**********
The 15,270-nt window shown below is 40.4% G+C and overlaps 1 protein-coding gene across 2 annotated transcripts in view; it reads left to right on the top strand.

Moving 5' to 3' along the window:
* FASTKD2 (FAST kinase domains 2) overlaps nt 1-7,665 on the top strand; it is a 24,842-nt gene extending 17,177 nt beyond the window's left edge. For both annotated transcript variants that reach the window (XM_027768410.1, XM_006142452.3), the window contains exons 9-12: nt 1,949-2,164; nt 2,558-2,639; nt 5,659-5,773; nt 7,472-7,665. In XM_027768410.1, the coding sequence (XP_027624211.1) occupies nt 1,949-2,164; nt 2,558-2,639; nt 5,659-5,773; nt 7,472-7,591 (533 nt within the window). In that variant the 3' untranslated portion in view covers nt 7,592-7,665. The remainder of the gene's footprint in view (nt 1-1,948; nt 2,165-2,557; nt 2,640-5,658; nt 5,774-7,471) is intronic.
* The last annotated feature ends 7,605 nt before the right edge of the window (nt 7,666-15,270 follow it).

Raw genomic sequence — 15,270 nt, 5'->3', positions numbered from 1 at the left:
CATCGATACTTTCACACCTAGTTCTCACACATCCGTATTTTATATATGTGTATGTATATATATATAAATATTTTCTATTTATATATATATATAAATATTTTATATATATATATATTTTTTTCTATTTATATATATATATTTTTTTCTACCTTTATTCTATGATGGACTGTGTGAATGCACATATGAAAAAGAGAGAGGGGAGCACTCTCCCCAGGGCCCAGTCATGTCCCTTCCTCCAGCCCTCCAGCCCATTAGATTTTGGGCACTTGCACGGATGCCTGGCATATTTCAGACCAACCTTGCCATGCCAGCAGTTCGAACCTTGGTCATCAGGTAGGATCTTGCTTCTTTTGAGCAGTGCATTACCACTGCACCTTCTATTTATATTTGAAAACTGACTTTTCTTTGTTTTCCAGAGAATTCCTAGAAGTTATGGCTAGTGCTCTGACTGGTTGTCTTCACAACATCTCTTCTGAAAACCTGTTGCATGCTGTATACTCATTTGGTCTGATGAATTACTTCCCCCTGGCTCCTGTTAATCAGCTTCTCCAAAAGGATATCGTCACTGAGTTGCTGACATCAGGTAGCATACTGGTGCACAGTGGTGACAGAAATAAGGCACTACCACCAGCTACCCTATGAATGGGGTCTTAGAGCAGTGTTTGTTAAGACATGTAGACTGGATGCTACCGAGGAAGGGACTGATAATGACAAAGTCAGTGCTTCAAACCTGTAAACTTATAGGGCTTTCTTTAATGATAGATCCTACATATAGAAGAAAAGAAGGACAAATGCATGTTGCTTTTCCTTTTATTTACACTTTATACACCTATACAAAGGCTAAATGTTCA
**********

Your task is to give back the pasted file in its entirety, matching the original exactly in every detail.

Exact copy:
The 15,270-nt window shown below is 40.4% G+C and overlaps 1 protein-coding gene across 2 annotated transcripts in view; it reads left to right on the top strand.

Moving 5' to 3' along the window:
* FASTKD2 (FAST kinase domains 2) overlaps nt 1-7,665 on the top strand; it is a 24,842-nt gene extending 17,177 nt beyond the window's left edge. For both annotated transcript variants that reach the window (XM_027768410.1, XM_006142452.3), the window contains exons 9-12: nt 1,949-2,164; nt 2,558-2,639; nt 5,659-5,773; nt 7,472-7,665. In XM_027768410.1, the coding sequence (XP_027624211.1) occupies nt 1,949-2,164; nt 2,558-2,639; nt 5,659-5,773; nt 7,472-7,591 (533 nt within the window). In that variant the 3' untranslated portion in view covers nt 7,592-7,665. The remainder of the gene's footprint in view (nt 1-1,948; nt 2,165-2,557; nt 2,640-5,658; nt 5,774-7,471) is intronic.
* The last annotated feature ends 7,605 nt before the right edge of the window (nt 7,666-15,270 follow it).

Raw genomic sequence — 15,270 nt, 5'->3', positions numbered from 1 at the left:
CATCGATACTTTCACACCTAGTTCTCACACATCCGTATTTTATATATGTGTATGTATATATATATAAATATTTTCTATTTATATATATATATAAATATTTTATATATATATATATTTTTTTCTATTTATATATATATATTTTTTTCTACCTTTATTCTATGATGGACTGTGTGAATGCACATATGAAAAAGAGAGAGGGGAGCACTCTCCCCAGGGCCCAGTCATGTCCCTTCCTCCAGCCCTCCAGCCCATTAGATTTTGGGCACTTGCACGGATGCCTGGCATATTTCAGACCAACCTTGCCATGCCAGCAGTTCGAACCTTGGTCATCAGGTAGGATCTTGCTTCTTTTGAGCAGTGCATTACCACTGCACCTTCTATTTATATTTGAAAACTGACTTTTCTTTGTTTTCCAGAGAATTCCTAGAAGTTATGGCTAGTGCTCTGACTGGTTGTCTTCACAACATCTCTTCTGAAAACCTGTTGCATGCTGTATACTCATTTGGTCTGATGAATTACTTCCCCCTGGCTCCTGTTAATCAGCTTCTCCAAAAGGATATCGTCACTGAGTTGCTGACATCAGGTAGCATACTGGTGCACAGTGGTGACAGAAATAAGGCACTACCACCAGCTACCCTATGAATGGGGTCTTAGAGCAGTGTTTGTTAAGACATGTAGACTGGATGCTACCGAGGAAGGGACTGATAATGACAAAGTCAGTGCTTCAAACCTGTAAACTTATAGGGCTTTCTTTAATGATAGATCCTACATATAGAAGAAAAGAAGGACAAATGCATGTTGCTTTTCCTTTTATTTACACTTTATACACCTATACAAAGGCTAAATGTTCA